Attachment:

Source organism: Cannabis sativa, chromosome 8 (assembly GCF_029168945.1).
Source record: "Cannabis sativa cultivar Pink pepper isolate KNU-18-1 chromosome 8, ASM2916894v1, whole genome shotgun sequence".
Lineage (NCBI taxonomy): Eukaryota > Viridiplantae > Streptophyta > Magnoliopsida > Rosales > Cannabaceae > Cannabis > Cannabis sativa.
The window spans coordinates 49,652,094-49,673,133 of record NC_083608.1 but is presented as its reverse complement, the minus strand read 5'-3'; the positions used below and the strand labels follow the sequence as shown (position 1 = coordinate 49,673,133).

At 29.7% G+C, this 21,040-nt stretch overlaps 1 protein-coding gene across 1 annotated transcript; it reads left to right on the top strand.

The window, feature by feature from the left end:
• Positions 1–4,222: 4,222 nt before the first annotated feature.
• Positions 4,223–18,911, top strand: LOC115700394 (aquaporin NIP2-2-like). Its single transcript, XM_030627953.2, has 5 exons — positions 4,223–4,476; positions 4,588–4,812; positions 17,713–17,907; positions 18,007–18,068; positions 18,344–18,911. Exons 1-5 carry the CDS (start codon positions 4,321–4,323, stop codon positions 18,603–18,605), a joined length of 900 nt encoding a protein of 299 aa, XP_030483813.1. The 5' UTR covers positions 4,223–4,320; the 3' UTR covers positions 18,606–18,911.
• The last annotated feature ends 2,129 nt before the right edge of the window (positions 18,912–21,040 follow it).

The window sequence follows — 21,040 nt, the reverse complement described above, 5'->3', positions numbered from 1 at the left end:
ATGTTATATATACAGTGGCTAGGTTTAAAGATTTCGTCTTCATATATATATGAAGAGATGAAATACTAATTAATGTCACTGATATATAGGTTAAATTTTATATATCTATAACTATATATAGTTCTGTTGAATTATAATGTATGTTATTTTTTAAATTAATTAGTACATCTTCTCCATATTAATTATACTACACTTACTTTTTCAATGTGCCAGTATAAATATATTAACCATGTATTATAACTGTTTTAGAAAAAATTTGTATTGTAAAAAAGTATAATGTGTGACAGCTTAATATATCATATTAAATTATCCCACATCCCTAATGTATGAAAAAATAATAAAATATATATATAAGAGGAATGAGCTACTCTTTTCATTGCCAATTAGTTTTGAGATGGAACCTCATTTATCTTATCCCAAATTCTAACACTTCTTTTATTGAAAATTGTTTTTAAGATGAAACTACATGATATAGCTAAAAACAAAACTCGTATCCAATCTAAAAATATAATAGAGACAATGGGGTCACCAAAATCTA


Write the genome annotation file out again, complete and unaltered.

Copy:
Source organism: Cannabis sativa, chromosome 8 (assembly GCF_029168945.1).
Source record: "Cannabis sativa cultivar Pink pepper isolate KNU-18-1 chromosome 8, ASM2916894v1, whole genome shotgun sequence".
Lineage (NCBI taxonomy): Eukaryota > Viridiplantae > Streptophyta > Magnoliopsida > Rosales > Cannabaceae > Cannabis > Cannabis sativa.
The window spans coordinates 49,652,094-49,673,133 of record NC_083608.1 but is presented as its reverse complement, the minus strand read 5'-3'; the positions used below and the strand labels follow the sequence as shown (position 1 = coordinate 49,673,133).

At 29.7% G+C, this 21,040-nt stretch overlaps 1 protein-coding gene across 1 annotated transcript; it reads left to right on the top strand.

The window, feature by feature from the left end:
• Positions 1–4,222: 4,222 nt before the first annotated feature.
• Positions 4,223–18,911, top strand: LOC115700394 (aquaporin NIP2-2-like). Its single transcript, XM_030627953.2, has 5 exons — positions 4,223–4,476; positions 4,588–4,812; positions 17,713–17,907; positions 18,007–18,068; positions 18,344–18,911. Exons 1-5 carry the CDS (start codon positions 4,321–4,323, stop codon positions 18,603–18,605), a joined length of 900 nt encoding a protein of 299 aa, XP_030483813.1. The 5' UTR covers positions 4,223–4,320; the 3' UTR covers positions 18,606–18,911.
• The last annotated feature ends 2,129 nt before the right edge of the window (positions 18,912–21,040 follow it).

The window sequence follows — 21,040 nt, the reverse complement described above, 5'->3', positions numbered from 1 at the left end:
ATGTTATATATACAGTGGCTAGGTTTAAAGATTTCGTCTTCATATATATATGAAGAGATGAAATACTAATTAATGTCACTGATATATAGGTTAAATTTTATATATCTATAACTATATATAGTTCTGTTGAATTATAATGTATGTTATTTTTTAAATTAATTAGTACATCTTCTCCATATTAATTATACTACACTTACTTTTTCAATGTGCCAGTATAAATATATTAACCATGTATTATAACTGTTTTAGAAAAAATTTGTATTGTAAAAAAGTATAATGTGTGACAGCTTAATATATCATATTAAATTATCCCACATCCCTAATGTATGAAAAAATAATAAAATATATATATAAGAGGAATGAGCTACTCTTTTCATTGCCAATTAGTTTTGAGATGGAACCTCATTTATCTTATCCCAAATTCTAACACTTCTTTTATTGAAAATTGTTTTTAAGATGAAACTACATGATATAGCTAAAAACAAAACTCGTATCCAATCTAAAAATATAATAGAGACAATGGGGTCACCAAAATCTA